Courtesy of Disney Cruise Line

On a first-time mother-son sailing, T+L’s Editor in Chief succumbs to the whimsy, fun, and sheer sensory overload of a voyage with Disney Cruise Line.

Jacqueline Gifford
January 24, 2019

We came bearing costumes. Lots of costumes.

Armed with a suitcase worth of witch capes, Superman T-shirts, and plastic swords, our merry little trio — me, my mother, Pat, and my three-year-old son, Bobby — boarded the Disney Dream, after flying in to Orlando and driving for an hour to Port Canaveral. We had high hopes for this three-night sail to the Bahamas. There would be costume parties, of course: one involving pirates and another with actual trick-or-treating, since ours was an October, Halloween-themed cruise. There would be Mickey photo ops, for sure, and beach time at Castaway Cay, the line’s very own private island. And there would be fireworks — real fireworks, at sea!

We ended up batting two for four on the above, missing the fireworks and both costume parties because I have the only kid in the world who hates costumes. The type-A traveler in me first saw this as an epic fail. But with a little hindsight comes acceptance and, eventually, understanding. Because here’s what I learned about a Disney cruise — something that holds true whether you’re sailing the fjords of Norway or the isles of the eastern Caribbean on any of the four vessels in the fleet: there’s so much damn stuff to do on the ship that it’s impossible to do it all. So you just embrace the screaming children and thrilling waterslides and do the best you can.

In our case, that meant grabbing a photo with Mickey at check-in, before we even boarded the 3,500-passenger Dream. While waiting in line we made friends with a family from Japan. They were just a few of the passengers whom Bobby somehow took a liking to, whether it was in the massive, airy atrium, where a violinist would happily perform Disney tunes in the afternoon, or in the grand, wide hallways ringing the sides of the Dream, where we often found ourselves waiting in line to see yet more characters.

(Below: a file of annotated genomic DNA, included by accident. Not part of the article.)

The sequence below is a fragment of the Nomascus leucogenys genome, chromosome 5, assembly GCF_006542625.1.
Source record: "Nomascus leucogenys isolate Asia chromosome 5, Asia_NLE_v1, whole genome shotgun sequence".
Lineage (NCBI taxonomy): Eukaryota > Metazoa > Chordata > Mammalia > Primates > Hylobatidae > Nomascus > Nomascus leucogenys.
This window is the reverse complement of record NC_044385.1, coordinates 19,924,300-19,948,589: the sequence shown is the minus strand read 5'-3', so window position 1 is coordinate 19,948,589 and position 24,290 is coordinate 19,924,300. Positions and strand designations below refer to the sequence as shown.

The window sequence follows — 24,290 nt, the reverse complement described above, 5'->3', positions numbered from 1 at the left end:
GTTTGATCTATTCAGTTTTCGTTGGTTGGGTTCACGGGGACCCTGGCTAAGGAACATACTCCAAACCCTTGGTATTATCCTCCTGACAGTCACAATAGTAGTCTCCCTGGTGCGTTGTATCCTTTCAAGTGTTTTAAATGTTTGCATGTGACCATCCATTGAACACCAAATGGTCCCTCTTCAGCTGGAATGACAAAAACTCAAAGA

Courtesy of Disney Cruise Line

There was, it turned out, plenty of sun and fun over the course of eight hours at Castaway Cay, most of which we spent in one of the 20 private family cabanas, available to guests for a surcharge. These cushy pads come with a hammock, loungers, and snacks. So there, on our own little slice of sand by a tranquil lagoon, while Pat had a mojito and I attempted to read, we watched Bobby splash random teenagers. We also saw him swim unassisted for the first time ever, which was pretty great.

The beauty of Disney, no surprise, lies in its intuitive, attentive customer service, from the cabin attendants who will stock your room, no questions asked, with a Diaper Genie to the waiters who will bring your kid milk in under five minutes if they see a meltdown coming on. The events, activities, and meals are all coordinated down to the microsecond, from the Broadway-caliber shows to the character sing-alongs in the Oceaneer Club, which has a dazzling Magic PlayFloor that lights up and replicas of both Andy’s room in Toy Story and the cockpit of the Millennium Falcon. One look at all the bells and whistles and friendly faces in this place will have any adult with a heart wanting to rewind 30, 40, or 50 years to become a kid again.

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A part of me is still sad we missed the fireworks. But my consolation prize was a three-hour dinner with Pat at Remy, the French fine-dining restaurant that is an oasis of calm and Bordeaux. We left Bobby in the nursery, and found ourselves spellbound by yet another well-choreographed Disney moment, this one a seven-course meal on Bernardaud china. We could hear the fireworks just one deck above. That would have to do.

To book: disneycruise.com; two-night sailings from $699 per person.

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